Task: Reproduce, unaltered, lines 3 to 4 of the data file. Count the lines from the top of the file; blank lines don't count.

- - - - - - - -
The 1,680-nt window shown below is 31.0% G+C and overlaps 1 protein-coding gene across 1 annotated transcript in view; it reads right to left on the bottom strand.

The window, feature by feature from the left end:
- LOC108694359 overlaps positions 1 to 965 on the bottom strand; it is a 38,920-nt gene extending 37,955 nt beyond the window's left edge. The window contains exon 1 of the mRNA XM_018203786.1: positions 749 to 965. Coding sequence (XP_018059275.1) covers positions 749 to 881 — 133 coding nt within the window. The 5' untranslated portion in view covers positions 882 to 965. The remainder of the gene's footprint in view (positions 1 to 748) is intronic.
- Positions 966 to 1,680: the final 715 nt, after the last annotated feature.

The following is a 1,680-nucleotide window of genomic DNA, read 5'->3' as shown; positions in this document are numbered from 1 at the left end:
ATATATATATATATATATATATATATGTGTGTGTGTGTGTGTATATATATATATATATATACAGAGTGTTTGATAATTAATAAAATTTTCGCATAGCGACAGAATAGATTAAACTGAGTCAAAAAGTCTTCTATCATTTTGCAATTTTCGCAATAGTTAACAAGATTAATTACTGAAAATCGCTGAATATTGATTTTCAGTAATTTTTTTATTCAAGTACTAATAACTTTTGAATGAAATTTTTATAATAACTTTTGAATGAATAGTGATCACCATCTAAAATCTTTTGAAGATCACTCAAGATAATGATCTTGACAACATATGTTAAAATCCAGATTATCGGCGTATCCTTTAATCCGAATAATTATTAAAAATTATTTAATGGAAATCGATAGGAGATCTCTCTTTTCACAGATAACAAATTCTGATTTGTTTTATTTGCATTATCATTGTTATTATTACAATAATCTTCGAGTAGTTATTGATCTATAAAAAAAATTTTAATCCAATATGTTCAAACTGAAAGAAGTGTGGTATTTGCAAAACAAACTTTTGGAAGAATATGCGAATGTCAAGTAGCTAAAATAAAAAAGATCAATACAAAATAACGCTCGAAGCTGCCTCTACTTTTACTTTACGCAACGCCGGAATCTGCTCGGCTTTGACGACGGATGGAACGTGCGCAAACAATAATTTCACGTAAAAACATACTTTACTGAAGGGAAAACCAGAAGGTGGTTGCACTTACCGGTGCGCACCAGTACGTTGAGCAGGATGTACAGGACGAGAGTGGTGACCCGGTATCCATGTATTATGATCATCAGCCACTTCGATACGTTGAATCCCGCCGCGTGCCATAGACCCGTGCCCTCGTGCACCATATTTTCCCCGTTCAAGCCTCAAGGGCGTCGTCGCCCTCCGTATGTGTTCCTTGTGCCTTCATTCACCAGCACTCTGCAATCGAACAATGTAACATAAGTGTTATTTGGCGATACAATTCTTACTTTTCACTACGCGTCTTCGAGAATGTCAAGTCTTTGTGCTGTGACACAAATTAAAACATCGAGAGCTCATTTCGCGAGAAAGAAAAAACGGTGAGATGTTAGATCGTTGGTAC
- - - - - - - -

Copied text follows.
- LOC108694359 overlaps positions 1 to 965 on the bottom strand; it is a 38,920-nt gene extending 37,955 nt beyond the window's left edge. The window contains exon 1 of the mRNA XM_018203786.1: positions 749 to 965. Coding sequence (XP_018059275.1) covers positions 749 to 881 — 133 coding nt within the window. The 5' untranslated portion in view covers positions 882 to 965. The remainder of the gene's footprint in view (positions 1 to 748) is intronic.
- Positions 966 to 1,680: the final 715 nt, after the last annotated feature.